Doctors warn climate change is "greatest threat to public health"
Medical experts have urged policy makers to take concrete steps to tackle climate change, warning that failure to do so poses an immediate, grave and escalating threat to the health and security of billions of people around the globe.
More than 100 medical and military professionals, including Dr Hamish Meldrum, chairman of council at the British Medical Association and Lord Michael Jay, chairman of medical relief charity Merlin, yesterday backed a statement declaring climate change the greatest current threat to public health.
The statement outlines how rising temperatures and weather instability will lead to more frequent and extreme weather events, loss of habitat and habitation, water and food shortages, the spread of diseases, ecosystem collapse, and threats to livelihood, potentially triggering mass migration and conflict within and between countries.
It also warns that humanitarian crises will impact on military resources and that the human and economic cost of climate impacts “will be enormous”.
It urges the EU to urgently adopt a 30 per cent CO2 greenhouse gas reduction target for 2020 and for the United Nations to commit to restricting the global temperature rise to 2°C as agreed at the Copenhagen and Cancun Summits.
Opening the meeting, Energy and Climate Change Secretary Chris Huhne urged national governments to limit the impact of climate change to deliver “a cleaner, healthier, safer future”.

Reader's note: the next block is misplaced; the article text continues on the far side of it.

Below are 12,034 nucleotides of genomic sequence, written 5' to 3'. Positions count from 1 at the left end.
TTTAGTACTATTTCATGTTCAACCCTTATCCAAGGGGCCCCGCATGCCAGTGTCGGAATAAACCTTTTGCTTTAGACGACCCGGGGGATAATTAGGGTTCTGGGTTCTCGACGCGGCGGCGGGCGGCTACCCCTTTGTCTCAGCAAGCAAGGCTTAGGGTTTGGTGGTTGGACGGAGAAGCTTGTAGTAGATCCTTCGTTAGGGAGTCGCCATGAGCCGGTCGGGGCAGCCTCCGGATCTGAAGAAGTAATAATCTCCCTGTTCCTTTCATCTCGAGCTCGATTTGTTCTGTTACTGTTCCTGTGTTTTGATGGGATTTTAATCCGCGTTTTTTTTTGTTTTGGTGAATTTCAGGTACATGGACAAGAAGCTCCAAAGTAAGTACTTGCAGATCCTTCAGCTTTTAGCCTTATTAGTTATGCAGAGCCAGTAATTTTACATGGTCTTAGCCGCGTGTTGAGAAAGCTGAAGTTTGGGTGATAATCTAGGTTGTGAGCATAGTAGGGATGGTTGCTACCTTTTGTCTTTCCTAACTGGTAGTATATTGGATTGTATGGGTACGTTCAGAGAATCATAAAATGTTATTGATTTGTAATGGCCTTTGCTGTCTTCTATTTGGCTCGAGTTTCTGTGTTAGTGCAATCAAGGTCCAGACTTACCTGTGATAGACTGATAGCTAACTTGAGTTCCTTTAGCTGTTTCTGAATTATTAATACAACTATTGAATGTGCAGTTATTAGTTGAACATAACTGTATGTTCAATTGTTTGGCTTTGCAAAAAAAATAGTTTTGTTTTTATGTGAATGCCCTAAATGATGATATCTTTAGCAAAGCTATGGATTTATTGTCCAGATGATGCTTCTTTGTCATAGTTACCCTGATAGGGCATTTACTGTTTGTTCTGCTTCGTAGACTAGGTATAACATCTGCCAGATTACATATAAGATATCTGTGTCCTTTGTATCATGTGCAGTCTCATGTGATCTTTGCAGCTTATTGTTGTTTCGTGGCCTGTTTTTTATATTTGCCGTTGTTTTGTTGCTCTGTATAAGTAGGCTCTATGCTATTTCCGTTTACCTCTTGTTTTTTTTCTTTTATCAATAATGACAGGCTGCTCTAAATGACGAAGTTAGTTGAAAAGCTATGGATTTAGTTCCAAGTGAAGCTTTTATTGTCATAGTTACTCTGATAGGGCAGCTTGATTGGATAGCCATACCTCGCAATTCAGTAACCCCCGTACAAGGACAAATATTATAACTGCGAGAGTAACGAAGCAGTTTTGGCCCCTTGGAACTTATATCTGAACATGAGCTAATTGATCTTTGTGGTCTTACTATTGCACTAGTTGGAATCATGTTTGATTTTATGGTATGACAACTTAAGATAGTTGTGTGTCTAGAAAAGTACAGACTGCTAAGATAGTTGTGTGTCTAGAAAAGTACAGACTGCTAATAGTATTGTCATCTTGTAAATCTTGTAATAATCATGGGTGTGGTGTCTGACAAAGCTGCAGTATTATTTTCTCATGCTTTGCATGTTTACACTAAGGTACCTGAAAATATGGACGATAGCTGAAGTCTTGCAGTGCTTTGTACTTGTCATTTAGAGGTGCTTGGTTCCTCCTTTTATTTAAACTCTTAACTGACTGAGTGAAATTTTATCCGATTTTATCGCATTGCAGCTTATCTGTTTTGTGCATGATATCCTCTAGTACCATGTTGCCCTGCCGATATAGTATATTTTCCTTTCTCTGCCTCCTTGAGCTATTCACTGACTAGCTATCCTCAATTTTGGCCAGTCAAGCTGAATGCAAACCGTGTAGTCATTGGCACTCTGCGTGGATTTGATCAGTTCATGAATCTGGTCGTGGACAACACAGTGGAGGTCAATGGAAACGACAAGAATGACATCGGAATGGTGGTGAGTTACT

Professor Hugh Montgomery, director of the UCL Institute for Human Health and Performance urged politicians to tackle the tangible risks posed by global warming.
“It is not enough for politicians to deal with climate change as some abstract academic concept,” he said.
“The price of complacency will be paid in human lives and suffering, and all will be affected. Tackling climate change can avoid this, while related lifestyle changes independently produce significant health benefits. It is time we saw true leadership from those who would profess to take such a role.”
Other signatories included Professor Sir Ian Gilmore, former president of the Royal College of Physicians, David Kidney, the former MP who is now head of policy at the Chartered Institute of Environmental Health, and the leaders of Norway and Sweden’s Medical Associations.
The statement was released as startling new research predicted sea levels are likely to rise by 75 centimetres by 2100 as a result of climate change.
Aslak Grinsted, researcher at the Centre for Ice and Climate, the Niels Bohr Institute at the University of Copenhagen, yesterday published a set of projected changes in sea level for the next 500 years.
The two most realistic scenarios, calculated based on greenhouse gas emissions and pollution levels stabilising in the coming decades, predicts sea levels will still rise by about 75cm by 2100 and two metres by the year 2500.
The most pessimistic scenario, where emissions continue to increase, predicts sea levels could rise 1.1 metres by 2100 and 5.5 metres by 2500.
Even in the most optimistic scenario, requiring extremely dramatic climate change goals, major technological advances and strong international cooperation to cut greenhouse gas emissions, the sea would continue to rise by around 60cm by 2100 and 1.8 metres by 2500.
Grinsted said the changes would occur because ice caps and sea levels react slowly to changes in emissions.
“Even if we stabilise the concentrations… and stop emitting greenhouse gases into the atmosphere, we can see that the rise in sea level will continue to accelerate for several centuries because of the sea and ice caps long reaction time,” he said.
“So it would be 2-400 years before we returned to the 20th century level of a 2 mm rise per year.”